4 Leave a comment on paragraph 4 0 And because what is important is human relationship and poetic community, we ought to remember that the villanelle is a mere golem. McFarland is particularly prone to semi-personification of the villanelle, and this leads him into the errors of supposing on the one hand that Theodore Roethke’s “The Waking” is somehow derived from Mazzone Marc’ Antonio’s sixteenth-century “Con quessa belta mano” and asserting on the other hand that “Despite the reiterative refrain lines, the villanelle had been proven, at least in the hands of able poets, capable of the profoundest themes”–as though such a capacity had lain dormant in the form for centuries and waited only for the able poets of the twentieth century to reveal it (96). The villanelle is an abstraction, like all sets of rules, and is therefore subject to virtually infinite interpretation. Even what constitutes “a villanelle” is subject to argument. When nineteenth-century poets and critics describe the form as on the one hand “naïve” and on the other hand “decadent,” we can easily see that this is projection, and what is at stake has nothing to do with the intrinsic nature of the form. When twentieth-century poets and critics describe the form as “obsessive” or “arbitrary” or “difficult,” or “inevitable,” however, we may commit the fallacy of thinking that our own judgments are more accurate and final than those of our foolish predecessors.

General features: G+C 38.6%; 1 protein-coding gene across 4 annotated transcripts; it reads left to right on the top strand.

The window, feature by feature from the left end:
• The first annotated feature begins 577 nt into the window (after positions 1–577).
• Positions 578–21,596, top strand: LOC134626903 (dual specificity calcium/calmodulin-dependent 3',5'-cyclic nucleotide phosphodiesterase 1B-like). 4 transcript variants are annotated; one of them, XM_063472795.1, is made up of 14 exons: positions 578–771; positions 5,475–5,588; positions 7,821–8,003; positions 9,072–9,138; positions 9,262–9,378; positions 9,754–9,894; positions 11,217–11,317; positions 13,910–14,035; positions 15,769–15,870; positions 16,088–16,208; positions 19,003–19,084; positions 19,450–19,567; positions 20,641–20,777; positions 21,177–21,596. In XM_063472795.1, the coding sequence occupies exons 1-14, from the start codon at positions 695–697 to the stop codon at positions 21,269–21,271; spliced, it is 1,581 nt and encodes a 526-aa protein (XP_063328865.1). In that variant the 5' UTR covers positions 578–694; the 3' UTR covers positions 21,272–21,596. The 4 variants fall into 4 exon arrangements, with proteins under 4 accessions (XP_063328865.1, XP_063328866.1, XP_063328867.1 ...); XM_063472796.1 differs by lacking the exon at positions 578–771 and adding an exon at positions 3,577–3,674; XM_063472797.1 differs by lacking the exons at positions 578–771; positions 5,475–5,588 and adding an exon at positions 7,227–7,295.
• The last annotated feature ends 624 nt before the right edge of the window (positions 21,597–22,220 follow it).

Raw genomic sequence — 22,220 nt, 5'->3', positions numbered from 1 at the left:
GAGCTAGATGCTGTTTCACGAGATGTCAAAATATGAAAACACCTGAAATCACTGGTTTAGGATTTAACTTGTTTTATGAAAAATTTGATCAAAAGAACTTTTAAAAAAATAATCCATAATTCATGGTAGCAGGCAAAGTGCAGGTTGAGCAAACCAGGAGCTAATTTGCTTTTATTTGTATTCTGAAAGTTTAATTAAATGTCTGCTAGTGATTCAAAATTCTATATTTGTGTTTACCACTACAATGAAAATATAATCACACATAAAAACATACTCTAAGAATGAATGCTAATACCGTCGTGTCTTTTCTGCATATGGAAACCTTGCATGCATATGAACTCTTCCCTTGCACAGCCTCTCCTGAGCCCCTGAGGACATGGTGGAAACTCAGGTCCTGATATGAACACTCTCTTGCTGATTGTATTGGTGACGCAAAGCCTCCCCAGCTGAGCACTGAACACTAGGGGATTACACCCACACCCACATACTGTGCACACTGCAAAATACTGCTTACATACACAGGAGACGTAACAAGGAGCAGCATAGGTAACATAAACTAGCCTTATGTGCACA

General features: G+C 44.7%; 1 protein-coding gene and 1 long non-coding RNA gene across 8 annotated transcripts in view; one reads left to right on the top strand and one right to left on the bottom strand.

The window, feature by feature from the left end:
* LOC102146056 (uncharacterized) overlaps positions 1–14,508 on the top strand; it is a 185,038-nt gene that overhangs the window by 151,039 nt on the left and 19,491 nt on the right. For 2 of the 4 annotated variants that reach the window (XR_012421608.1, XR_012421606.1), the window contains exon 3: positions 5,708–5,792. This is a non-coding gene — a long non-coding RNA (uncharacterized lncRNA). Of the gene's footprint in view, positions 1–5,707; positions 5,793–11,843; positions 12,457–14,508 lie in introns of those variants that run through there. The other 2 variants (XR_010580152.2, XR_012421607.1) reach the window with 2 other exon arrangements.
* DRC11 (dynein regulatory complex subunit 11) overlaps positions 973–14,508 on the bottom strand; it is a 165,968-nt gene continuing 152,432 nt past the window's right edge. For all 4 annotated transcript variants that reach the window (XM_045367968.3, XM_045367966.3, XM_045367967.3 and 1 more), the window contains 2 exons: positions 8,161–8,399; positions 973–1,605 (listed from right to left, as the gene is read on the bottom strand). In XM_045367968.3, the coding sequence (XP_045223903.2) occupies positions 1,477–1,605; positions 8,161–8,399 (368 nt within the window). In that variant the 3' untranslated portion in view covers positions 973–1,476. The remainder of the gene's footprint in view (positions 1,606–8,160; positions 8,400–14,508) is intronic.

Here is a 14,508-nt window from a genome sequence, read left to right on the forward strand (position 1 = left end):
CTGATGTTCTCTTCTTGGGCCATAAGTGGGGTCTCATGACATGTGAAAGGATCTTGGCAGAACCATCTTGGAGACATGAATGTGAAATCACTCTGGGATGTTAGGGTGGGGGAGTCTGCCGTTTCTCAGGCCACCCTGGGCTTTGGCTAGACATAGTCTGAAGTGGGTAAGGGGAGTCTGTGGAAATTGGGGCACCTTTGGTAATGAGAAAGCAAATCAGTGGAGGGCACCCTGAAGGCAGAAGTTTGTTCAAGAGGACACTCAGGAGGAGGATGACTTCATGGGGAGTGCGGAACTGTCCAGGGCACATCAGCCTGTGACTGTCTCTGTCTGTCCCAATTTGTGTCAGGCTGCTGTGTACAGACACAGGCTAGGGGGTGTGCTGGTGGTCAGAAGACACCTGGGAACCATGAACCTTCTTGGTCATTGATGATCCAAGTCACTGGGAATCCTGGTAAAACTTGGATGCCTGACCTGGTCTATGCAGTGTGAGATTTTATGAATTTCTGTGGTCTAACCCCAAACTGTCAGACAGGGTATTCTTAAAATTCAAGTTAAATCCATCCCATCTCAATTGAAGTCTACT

5 Leave a comment on paragraph 5 0 That the Emperor has no clothes and the fixed-form villanelle has no history prior to the nineteenth century is a thrilling scandal (or at the very least a mildly interesting footnote to literary history), but it makes me more worried and querulous than I would like to be about the state of poetry scholarship. Even that phrase, “the state of poetry scholarship,” sounds reactionary. But without becoming too irritable about swallows and summers, I can observe with neutral interest that the history of the villanelle shows, if anything, how little history matters to poetry. Like poetic form, perhaps, poetic history matters only insofar as it is useful. The poets and scholars of any age are always embroiled in their own thoroughly contemporary professional and aesthetic tussles, and it is this context that produces new poetry. In all honesty, if there is a zero-sum choice to be made, I would rather have good new poems than perfectly accurate scholarship, and therefore I am glad that the villanelle has carried its false mythology. Without it I am not sure that the many good new villanelles would have been written; contemporary poets may well be attracted to the form precisely because it connotes tradition without bearing the burden of tradition. But many poets who have written villanelles that I love have averred that they are using form ironically, slyly, writing against tradition rather than with tradition, revising the forms, and I do think that these self-interpretations are erroneous. The short tradition behind the villanelle shows above all, I think, how hollow are our pretensions to rebellion and nonconformity and revision and transformation; it shows that we are often in fact the very authorities and institutions and rule-makers we profess to oppose. I think it may be best to come to terms with this.